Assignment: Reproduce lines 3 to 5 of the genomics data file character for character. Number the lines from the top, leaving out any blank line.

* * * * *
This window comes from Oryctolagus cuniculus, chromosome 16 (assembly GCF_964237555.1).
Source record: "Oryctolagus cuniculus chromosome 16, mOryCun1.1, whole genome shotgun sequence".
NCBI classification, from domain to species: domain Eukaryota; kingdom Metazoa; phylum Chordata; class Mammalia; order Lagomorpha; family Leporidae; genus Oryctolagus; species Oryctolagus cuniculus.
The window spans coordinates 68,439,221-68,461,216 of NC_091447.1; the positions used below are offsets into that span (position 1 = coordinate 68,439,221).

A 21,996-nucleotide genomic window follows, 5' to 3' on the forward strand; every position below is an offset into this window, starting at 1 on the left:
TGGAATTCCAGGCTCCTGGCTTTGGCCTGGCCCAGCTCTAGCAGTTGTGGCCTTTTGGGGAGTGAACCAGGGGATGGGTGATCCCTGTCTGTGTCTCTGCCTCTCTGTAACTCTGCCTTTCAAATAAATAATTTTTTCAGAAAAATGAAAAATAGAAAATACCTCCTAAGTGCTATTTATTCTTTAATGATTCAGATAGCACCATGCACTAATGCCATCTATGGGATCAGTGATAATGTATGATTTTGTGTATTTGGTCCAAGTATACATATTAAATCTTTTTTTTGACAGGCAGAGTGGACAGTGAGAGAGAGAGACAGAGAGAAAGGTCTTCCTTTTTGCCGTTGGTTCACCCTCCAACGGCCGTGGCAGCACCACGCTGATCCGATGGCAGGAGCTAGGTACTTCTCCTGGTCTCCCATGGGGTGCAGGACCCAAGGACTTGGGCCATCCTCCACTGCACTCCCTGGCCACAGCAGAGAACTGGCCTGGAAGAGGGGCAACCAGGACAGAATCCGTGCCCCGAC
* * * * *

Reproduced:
NCBI classification, from domain to species: domain Eukaryota; kingdom Metazoa; phylum Chordata; class Mammalia; order Lagomorpha; family Leporidae; genus Oryctolagus; species Oryctolagus cuniculus.
The window spans coordinates 68,439,221-68,461,216 of NC_091447.1; the positions used below are offsets into that span (position 1 = coordinate 68,439,221).

A 21,996-nucleotide genomic window follows, 5' to 3' on the forward strand; every position below is an offset into this window, starting at 1 on the left: